Longtime Ritter aide enjoying the quiet life
By Cindy Brovsky
Many people will be surprised to learn Gov. Bill Ritter’s longtime executive assistant won’t be answering the phone or greeting visitors at the state Capitol this session.
Aston plans on spending time traveling, reconnecting with friends and enjoying music.
Photo courtesy of
Denver District Attorney's Office
Flossy Aston quietly retired after the 2009 session.
“It’s been six months, but people are still telling me they didn’t know I left,” Aston said. “I miss Bill, but my brain was telling me I needed a rest.”
She declined a retirement party because of the expense and time, plus she’d already had a party when she retired from the Denver District Attorney’s Office, Aston said. She’s spending her retirement traveling to visit family, reading, listening to music and reconnecting with friends.
Aston, 63, worked for Ritter for 16 years, including 12 years when he was Denver’s district attorney. She was his scheduler during the 2006 campaign and handled a variety of duties in the governor’s office.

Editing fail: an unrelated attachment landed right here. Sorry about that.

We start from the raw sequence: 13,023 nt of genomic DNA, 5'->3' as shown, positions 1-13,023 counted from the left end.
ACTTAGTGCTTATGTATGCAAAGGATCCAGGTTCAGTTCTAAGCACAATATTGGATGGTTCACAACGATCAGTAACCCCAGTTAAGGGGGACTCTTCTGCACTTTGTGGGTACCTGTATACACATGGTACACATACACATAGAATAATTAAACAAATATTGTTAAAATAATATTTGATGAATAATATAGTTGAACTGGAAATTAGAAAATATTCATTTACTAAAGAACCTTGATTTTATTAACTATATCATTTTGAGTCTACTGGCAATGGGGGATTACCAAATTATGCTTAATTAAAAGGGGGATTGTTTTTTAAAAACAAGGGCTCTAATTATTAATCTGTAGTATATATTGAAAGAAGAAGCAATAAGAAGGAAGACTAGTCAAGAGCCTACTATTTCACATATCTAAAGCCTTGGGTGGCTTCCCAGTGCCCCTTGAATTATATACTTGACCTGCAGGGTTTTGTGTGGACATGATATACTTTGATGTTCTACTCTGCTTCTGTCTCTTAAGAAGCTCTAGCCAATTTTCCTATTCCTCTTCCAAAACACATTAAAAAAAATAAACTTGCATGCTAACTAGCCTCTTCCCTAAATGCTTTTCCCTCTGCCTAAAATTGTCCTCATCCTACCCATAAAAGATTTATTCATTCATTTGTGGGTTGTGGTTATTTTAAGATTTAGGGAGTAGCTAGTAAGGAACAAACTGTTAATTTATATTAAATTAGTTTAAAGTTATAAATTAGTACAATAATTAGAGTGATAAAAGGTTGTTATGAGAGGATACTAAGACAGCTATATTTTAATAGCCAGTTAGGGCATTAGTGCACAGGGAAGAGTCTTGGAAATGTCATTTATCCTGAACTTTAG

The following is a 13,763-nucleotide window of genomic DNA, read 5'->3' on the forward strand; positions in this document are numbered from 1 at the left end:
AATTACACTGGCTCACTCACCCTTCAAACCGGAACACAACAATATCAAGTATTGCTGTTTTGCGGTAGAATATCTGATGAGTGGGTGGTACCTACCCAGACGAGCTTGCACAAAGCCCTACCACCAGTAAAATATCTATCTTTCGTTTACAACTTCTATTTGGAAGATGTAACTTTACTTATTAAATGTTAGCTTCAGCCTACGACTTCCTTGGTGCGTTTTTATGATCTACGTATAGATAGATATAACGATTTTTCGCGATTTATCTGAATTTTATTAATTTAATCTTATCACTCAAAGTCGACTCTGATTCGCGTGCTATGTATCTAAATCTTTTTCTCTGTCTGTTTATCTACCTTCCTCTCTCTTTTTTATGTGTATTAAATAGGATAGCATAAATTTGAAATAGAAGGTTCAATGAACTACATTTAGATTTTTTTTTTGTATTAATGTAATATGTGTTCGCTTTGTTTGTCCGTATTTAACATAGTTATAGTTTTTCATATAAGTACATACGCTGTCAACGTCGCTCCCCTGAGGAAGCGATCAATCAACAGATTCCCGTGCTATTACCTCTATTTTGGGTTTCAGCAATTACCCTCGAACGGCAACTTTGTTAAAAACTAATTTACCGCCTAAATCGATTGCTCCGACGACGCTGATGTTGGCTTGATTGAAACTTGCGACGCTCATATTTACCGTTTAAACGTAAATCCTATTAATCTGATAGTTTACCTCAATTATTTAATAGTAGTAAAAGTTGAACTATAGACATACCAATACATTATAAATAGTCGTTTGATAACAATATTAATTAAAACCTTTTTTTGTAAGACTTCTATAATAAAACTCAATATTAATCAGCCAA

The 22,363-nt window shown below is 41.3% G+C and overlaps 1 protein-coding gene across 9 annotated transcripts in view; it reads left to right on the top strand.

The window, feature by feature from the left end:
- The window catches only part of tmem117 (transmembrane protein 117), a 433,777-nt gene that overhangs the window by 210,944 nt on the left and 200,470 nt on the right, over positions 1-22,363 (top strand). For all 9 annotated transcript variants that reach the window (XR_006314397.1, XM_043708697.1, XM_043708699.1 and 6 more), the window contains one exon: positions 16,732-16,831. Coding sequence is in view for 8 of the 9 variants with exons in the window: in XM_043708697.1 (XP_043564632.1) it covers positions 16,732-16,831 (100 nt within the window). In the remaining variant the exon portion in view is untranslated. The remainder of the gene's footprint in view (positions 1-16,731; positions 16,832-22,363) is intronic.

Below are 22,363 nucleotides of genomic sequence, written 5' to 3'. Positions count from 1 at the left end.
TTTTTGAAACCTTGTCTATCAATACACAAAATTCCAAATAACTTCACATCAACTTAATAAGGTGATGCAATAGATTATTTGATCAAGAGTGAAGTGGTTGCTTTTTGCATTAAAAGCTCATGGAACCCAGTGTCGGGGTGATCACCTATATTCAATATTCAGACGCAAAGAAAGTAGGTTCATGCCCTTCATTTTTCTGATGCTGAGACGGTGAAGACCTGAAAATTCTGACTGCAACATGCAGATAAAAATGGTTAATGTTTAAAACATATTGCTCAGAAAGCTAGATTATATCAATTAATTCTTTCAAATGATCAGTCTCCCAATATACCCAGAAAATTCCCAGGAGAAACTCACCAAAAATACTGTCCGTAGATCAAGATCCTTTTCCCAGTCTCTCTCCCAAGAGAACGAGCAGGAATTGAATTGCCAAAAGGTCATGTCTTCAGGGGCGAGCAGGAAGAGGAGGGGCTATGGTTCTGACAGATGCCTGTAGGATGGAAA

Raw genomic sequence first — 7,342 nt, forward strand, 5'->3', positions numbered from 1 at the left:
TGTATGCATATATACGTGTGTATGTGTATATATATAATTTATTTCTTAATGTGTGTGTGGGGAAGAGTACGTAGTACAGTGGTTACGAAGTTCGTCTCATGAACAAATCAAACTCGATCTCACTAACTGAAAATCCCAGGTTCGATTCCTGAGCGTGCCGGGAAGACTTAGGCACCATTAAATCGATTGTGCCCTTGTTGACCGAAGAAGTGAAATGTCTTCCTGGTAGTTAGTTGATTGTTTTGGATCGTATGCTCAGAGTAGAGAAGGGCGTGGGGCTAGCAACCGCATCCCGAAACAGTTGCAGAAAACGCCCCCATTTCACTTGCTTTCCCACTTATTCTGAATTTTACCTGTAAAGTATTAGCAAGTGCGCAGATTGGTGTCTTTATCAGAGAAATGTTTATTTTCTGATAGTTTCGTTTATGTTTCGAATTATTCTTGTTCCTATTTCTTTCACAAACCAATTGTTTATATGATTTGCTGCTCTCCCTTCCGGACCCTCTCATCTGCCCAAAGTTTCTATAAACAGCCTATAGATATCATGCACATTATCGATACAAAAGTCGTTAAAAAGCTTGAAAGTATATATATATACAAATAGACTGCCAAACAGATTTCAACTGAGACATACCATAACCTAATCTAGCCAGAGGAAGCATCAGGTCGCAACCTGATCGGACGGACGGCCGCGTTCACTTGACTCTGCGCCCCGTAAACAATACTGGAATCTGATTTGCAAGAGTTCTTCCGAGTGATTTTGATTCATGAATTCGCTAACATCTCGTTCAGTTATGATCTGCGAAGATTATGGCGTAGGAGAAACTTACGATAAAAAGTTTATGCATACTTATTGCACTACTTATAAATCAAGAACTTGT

Many people knew to call Aston if they couldn’t get to Ritter or his staff.
“Bill is very much a people person, and if someone couldn’t get in touch with him, he wanted them to get in touch with his staff,” she said. “He doesn’t like voice mail. He wants a connection.”
“Flossy is brilliant, and a consummate professional,” Ritter said in a statement. “She is the kind of person who does public service with some sacrifice to herself, and does it happily for the greater good. She was the best executive assistant I had ever seen.”
Aston met Ritter in 1980, when he was an intern at the district attorney’s office. “I used to type up his legal briefs,” she recalled.
Aston left the district attorney’s office and worked for an oil company for 12 years. In 1992, she ran into Ritter at a birthday party for a mutual friend. It was about the same time Gov. Roy Romer was appointing a replacement for outgoing DA Norm Early.
“Bill gave me a hug and told me to start practicing saying, ‘Denver District Attorney’s Office,’” Aston recalled. “He thought he had a good chance of getting the appointment, and he wanted me to work for him.”
Aston said working in the governor’s office was a great opportunity, but very stressful because she worried about making a mistake that would hurt Ritter’s reputation.
Even though she was among the members of Ritter’s staff who witnessed the fatal shooting of a 32-year-old man who had threatened the governor on July 16, 2007, she says the hardest part of her job was reading and hearing criticism of Ritter.
“It was painful when, after so many years working for Bill, he was getting beaten up all the time,” Aston said. “You have to be diplomatic and kind to people. But the older I get, the less patience I have. I realized it was time to go.”